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Rich Kid Ethan Couch Gets 10 Years Probation for 4 DUI Kills

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Sting4S
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#31

Posted 16 December 2013 - 09:43 PM

If you have money you get much lighter sentences. If a 20 year sentence was sought that typically means a plea bargain is available for as little as half the time. With good behavior you can get out in half that. So he could have been out in five years of jail. Ten years probation isn't a bad compromise.
What happened is tragic but this kid is no hardened criminal. What is the use of paying to jail him?

I must agree with you. He isn't no hardened criminal.

CallTheCoroner
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#32

Posted 16 December 2013 - 09:54 PM

 

If you have money you get much lighter sentences. If a 20 year sentence was sought that typically means a plea bargain is available for as little as half the time. With good behavior you can get out in half that. So he could have been out in five years of jail. Ten years probation isn't a bad compromise.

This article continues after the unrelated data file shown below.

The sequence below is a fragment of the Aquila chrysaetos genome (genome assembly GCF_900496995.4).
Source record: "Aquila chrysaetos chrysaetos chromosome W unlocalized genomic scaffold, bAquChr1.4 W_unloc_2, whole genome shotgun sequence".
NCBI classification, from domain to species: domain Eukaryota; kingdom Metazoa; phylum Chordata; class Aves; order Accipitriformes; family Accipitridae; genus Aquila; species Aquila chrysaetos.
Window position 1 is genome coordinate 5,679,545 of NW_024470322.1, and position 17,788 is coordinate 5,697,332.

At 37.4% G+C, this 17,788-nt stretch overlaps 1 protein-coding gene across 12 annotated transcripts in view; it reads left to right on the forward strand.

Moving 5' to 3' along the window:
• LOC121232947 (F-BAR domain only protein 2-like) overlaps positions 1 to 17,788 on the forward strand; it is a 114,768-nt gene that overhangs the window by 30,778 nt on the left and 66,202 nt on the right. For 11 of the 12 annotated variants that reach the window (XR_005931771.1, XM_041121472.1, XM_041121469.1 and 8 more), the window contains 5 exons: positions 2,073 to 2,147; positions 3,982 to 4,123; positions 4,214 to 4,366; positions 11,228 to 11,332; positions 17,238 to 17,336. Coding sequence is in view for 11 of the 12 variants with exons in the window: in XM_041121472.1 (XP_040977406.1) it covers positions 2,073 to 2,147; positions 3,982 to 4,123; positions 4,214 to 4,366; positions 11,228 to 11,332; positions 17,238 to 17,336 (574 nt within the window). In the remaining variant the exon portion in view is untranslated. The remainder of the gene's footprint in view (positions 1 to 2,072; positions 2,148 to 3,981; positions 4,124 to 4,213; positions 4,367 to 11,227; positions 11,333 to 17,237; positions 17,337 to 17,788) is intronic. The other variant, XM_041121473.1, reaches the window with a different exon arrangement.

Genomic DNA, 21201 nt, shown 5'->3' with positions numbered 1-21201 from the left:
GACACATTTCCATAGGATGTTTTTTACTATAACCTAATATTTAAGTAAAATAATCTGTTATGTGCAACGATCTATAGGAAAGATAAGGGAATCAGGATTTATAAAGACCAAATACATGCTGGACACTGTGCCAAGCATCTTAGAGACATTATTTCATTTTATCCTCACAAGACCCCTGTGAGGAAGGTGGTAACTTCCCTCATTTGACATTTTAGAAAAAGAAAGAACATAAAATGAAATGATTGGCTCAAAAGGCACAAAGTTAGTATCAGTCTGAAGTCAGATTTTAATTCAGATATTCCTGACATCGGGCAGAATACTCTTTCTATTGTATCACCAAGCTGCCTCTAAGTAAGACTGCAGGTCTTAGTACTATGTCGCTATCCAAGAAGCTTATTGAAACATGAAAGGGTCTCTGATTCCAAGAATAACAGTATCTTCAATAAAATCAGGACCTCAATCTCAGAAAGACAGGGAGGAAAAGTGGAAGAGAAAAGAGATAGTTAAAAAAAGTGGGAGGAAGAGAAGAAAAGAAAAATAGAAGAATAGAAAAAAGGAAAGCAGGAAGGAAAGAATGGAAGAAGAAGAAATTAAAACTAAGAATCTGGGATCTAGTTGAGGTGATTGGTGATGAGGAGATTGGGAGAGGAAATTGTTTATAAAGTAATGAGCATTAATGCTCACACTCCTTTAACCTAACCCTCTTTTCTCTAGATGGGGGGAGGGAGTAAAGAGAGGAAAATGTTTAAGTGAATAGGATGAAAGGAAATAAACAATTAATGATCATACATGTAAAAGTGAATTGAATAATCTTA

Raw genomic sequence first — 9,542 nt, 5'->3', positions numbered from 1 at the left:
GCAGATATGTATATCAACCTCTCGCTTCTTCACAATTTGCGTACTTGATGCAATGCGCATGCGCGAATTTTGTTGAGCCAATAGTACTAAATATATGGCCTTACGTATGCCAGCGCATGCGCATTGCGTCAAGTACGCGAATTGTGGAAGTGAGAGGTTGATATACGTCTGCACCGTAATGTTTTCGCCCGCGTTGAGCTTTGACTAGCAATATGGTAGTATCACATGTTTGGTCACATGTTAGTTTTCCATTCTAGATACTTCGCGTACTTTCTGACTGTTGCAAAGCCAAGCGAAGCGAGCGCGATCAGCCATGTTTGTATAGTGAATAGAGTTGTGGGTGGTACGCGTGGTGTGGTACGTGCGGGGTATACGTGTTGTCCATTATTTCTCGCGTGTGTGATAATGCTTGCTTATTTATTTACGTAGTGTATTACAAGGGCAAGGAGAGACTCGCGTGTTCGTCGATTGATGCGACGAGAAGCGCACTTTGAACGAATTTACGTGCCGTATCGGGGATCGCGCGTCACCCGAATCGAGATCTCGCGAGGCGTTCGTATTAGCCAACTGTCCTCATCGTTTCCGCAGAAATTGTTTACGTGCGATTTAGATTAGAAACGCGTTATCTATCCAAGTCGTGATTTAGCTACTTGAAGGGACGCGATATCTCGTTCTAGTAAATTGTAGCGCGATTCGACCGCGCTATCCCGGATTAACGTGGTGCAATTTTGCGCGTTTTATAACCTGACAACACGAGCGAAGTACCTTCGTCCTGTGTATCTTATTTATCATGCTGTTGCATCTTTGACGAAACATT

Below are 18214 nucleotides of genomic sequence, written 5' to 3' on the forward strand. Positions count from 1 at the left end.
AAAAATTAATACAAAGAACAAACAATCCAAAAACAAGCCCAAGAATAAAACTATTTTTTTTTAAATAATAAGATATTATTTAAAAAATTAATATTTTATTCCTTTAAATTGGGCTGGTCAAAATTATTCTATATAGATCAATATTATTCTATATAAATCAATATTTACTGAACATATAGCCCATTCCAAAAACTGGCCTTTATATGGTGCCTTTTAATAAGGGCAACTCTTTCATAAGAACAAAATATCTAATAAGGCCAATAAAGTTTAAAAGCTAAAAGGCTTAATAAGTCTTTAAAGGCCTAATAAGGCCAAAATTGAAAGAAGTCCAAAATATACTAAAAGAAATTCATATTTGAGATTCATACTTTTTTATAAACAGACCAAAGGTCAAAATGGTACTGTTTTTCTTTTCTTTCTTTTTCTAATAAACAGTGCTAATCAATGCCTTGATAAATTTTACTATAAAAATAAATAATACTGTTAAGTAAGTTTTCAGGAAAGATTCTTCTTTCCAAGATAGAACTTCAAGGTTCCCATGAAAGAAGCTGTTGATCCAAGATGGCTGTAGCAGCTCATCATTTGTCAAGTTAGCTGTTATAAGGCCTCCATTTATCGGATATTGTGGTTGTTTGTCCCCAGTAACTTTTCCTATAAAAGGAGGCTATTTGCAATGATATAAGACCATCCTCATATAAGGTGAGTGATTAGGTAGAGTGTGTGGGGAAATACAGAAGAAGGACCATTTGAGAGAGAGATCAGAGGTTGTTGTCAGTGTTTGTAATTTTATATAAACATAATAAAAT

What happened is tragic but this kid is no hardened criminal. What is the use of paying to jail him?

I must agree with you. He isn't no hardened criminal.

 

So, he is a hardened criminal?

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#33

Posted 16 December 2013 - 10:19 PM

Ah....the US justice system. Probably as flawed as the Obamacare website


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#34

Posted 16 December 2013 - 10:35 PM

 

 

 

In Britain if you run someone over whilst sober, you are faced with a 10 year jail sentence and an automatic driving ban. If you run someone over whilst under the influence and you have no points on your license, you get to keep your license and face a smaller sentence. I know this has absolutely nothing to do with the topic at hand, but I always found it amusing. I don't think being drunk is a valid enough excuse for diminished responsibility when turning people into pancakes via an automobile.

 

The reactionary side of me says that they should suffer even more draconian sentences than standard hit and run drivers purely for their INSOLENCE!

 

It's not. You should be 100% responsible while under the influence of any drug and/or substance. You decided to put it in your body, you made the choice to use it, you should be held responsible.

 

 

Science disagrees. At that age, at your age even, the brain hasn't fully matured yet. Which is something that should be taken into account during sentencing.

 

 

His brain hasn't matured enough for him to take responsibility for killing 4 people?